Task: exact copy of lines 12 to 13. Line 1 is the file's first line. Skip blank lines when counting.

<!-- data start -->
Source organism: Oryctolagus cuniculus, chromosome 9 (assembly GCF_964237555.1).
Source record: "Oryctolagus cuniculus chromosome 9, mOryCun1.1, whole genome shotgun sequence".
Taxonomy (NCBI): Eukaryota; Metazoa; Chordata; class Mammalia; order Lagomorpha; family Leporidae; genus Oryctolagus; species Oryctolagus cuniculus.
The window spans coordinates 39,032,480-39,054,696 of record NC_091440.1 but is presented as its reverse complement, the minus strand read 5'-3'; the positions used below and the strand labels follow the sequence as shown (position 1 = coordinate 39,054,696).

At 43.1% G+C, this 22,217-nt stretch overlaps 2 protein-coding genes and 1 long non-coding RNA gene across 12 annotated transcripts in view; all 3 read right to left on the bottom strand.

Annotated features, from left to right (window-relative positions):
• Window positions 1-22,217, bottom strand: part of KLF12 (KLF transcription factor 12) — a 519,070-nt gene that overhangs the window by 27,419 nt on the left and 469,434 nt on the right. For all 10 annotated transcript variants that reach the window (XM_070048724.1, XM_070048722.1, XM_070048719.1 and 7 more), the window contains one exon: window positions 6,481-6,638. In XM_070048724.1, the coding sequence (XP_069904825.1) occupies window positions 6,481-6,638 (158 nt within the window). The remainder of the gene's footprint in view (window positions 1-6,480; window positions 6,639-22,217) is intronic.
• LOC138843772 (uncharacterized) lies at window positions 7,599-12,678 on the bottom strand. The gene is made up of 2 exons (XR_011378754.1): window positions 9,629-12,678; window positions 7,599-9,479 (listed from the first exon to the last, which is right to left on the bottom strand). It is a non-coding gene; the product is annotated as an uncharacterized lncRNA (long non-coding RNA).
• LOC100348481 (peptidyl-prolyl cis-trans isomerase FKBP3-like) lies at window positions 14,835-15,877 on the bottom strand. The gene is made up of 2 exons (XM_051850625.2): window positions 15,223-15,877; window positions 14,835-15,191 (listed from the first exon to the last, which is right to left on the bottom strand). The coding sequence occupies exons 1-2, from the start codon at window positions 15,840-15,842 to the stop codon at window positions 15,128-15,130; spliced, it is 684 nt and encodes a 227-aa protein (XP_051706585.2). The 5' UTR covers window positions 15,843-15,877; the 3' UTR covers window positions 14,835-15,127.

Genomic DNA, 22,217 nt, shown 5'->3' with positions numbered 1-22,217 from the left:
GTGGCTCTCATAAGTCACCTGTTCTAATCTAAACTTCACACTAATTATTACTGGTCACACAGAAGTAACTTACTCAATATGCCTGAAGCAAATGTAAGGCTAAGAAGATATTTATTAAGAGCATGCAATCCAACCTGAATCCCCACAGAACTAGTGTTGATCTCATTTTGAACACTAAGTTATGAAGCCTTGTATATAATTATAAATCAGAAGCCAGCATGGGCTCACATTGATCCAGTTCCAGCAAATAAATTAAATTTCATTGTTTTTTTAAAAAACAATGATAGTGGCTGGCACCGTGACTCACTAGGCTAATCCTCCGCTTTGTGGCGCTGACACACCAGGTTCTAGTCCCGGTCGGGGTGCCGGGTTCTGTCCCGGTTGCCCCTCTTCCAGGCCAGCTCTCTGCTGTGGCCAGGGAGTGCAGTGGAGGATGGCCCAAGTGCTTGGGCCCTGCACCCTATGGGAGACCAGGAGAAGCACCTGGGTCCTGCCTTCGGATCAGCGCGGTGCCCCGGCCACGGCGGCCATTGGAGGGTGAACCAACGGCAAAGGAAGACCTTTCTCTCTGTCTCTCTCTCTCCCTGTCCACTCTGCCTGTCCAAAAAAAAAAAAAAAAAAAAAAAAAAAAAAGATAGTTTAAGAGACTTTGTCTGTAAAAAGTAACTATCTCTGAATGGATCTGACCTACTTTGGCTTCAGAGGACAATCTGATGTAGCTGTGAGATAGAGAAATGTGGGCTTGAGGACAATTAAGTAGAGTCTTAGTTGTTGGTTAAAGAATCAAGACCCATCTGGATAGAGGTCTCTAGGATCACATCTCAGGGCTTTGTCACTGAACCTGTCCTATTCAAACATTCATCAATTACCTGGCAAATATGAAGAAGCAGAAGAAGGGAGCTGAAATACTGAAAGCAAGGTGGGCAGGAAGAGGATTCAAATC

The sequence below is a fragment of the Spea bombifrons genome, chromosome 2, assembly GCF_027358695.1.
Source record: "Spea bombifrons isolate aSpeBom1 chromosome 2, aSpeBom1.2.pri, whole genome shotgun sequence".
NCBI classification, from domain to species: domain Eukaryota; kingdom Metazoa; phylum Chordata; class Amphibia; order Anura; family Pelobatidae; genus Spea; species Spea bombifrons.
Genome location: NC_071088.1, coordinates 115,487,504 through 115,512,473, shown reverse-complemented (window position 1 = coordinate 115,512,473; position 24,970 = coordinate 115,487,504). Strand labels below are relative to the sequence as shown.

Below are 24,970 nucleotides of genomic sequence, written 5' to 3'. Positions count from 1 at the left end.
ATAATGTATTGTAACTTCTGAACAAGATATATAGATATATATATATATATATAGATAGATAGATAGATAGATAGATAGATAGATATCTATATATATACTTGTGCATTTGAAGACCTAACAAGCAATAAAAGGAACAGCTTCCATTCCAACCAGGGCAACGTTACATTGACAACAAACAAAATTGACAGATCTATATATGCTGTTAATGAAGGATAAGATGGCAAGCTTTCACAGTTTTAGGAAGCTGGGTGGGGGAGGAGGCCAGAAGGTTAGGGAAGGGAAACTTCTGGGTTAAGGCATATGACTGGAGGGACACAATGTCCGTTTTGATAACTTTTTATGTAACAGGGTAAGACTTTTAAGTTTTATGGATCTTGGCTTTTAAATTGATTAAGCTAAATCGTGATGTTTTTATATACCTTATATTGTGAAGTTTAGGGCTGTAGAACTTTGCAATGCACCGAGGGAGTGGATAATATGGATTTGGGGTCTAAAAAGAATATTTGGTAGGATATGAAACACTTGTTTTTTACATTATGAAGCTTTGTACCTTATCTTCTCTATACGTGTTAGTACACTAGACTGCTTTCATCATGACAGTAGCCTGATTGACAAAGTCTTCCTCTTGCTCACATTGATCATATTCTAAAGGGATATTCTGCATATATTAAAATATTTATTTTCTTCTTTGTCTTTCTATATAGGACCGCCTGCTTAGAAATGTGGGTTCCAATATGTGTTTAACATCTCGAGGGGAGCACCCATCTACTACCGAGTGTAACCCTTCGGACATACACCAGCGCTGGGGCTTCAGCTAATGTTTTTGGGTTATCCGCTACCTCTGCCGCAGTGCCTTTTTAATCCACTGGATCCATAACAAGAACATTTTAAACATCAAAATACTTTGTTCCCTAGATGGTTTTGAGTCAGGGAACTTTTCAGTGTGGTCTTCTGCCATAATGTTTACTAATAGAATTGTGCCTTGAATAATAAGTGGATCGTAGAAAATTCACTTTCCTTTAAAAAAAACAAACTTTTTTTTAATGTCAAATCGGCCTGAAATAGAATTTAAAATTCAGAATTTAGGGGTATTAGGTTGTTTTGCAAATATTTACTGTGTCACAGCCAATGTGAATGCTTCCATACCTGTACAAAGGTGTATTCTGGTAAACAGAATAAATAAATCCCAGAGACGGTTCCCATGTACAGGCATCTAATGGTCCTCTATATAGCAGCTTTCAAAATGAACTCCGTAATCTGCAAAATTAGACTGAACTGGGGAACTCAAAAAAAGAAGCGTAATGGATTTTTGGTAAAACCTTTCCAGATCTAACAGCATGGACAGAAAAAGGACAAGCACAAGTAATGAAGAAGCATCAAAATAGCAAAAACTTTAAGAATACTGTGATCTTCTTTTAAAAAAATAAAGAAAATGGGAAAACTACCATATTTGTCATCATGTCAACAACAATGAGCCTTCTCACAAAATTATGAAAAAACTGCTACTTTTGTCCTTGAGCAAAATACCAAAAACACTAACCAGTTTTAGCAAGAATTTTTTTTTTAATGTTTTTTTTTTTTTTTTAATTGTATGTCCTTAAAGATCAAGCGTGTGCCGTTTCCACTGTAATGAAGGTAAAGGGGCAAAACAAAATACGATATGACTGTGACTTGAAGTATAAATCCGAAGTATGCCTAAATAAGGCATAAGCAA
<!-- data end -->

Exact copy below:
The sequence below is a fragment of the Spea bombifrons genome, chromosome 2, assembly GCF_027358695.1.
Source record: "Spea bombifrons isolate aSpeBom1 chromosome 2, aSpeBom1.2.pri, whole genome shotgun sequence".